In the areas of micro- and nanoresonant sensing, energy harvesting, and signal processing, the ability to provide resonance over a broad frequency bandwidth is a persistent goal. One strategy for a broadband resonator that researchers focus on is to exploit the relatively large-amplitude response of micro- and nanoresonators operating in the geometrically nonlinear dynamic regime. Geometric nonlinearity is well known to have a hardening effect on the resonance curve, thereby generating a broadband resonance, the bandwidth of which is limited by the linearized resonant frequency (lower bound) and the drop-down bifurcation frequency (upper bound). With everything else kept constant, increasing the drop-down bifurcation frequency in the frequency response of a nonlinear resonator enhances the broadband resonance. Here, the ultrabroadband resonance of microresonators with geometrically nonlinear stiffness is investigated and validated experimentally. Specifically, a microresonator with a cubic stiffness nonlinearity is excited at its base and, as the excitation amplitude approaches a critical level, a sudden and significant increase in the resonant bandwidth of the fundamental bending mode is observed. The significant implications of this nonlinear phenomenon in sensing, signal processing, and other applications at the microscale are discussed.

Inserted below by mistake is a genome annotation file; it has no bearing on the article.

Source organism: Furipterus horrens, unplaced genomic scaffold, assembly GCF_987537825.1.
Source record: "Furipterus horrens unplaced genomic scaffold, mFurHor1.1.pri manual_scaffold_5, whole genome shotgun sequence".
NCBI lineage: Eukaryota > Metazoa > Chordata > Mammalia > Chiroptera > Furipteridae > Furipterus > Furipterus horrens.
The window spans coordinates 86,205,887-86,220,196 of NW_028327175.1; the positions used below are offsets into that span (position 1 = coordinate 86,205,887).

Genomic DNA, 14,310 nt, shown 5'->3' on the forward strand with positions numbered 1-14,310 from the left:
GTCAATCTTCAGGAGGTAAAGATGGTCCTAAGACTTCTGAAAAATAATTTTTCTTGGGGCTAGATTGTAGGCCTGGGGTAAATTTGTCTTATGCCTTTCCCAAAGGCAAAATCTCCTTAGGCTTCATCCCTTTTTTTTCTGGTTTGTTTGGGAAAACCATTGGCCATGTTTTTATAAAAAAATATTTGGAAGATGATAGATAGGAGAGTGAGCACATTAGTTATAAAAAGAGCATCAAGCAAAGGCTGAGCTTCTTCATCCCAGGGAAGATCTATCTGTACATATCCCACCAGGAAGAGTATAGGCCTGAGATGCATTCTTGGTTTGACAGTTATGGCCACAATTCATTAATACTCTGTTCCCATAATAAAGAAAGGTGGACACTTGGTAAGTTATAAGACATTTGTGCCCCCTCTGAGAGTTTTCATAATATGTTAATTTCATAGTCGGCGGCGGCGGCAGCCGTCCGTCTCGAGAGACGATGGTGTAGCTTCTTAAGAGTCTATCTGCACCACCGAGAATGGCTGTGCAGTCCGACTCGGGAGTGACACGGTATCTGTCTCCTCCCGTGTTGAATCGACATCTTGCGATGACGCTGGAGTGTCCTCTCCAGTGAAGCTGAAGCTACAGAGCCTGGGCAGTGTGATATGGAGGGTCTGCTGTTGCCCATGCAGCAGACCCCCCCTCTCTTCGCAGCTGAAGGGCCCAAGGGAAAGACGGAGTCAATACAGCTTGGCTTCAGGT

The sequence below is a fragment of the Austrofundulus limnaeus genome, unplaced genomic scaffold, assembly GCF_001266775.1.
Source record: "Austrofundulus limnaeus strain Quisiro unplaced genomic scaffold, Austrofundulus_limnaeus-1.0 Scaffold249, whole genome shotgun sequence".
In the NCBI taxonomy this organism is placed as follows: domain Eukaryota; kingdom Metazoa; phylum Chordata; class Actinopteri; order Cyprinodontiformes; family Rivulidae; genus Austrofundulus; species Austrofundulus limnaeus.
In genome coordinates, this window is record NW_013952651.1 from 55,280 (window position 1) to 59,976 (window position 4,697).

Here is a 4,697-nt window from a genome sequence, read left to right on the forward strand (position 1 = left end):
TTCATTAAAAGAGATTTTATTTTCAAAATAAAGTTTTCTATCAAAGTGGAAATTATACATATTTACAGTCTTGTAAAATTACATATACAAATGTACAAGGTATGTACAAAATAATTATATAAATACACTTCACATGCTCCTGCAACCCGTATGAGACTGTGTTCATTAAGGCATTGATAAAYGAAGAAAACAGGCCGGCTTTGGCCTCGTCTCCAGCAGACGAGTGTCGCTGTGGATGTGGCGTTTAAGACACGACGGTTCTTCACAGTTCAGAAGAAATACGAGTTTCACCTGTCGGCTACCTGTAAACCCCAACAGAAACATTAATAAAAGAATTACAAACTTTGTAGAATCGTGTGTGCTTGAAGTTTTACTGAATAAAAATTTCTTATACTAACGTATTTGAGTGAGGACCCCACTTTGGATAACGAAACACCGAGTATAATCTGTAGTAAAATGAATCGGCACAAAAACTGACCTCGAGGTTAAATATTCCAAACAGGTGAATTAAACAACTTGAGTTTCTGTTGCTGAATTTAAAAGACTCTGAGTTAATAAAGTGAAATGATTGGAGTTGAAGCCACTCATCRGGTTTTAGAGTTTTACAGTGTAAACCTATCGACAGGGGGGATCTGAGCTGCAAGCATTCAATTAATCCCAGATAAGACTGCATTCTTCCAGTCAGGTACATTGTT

ASJC Scopus subject areas
- Physics and Astronomy(all)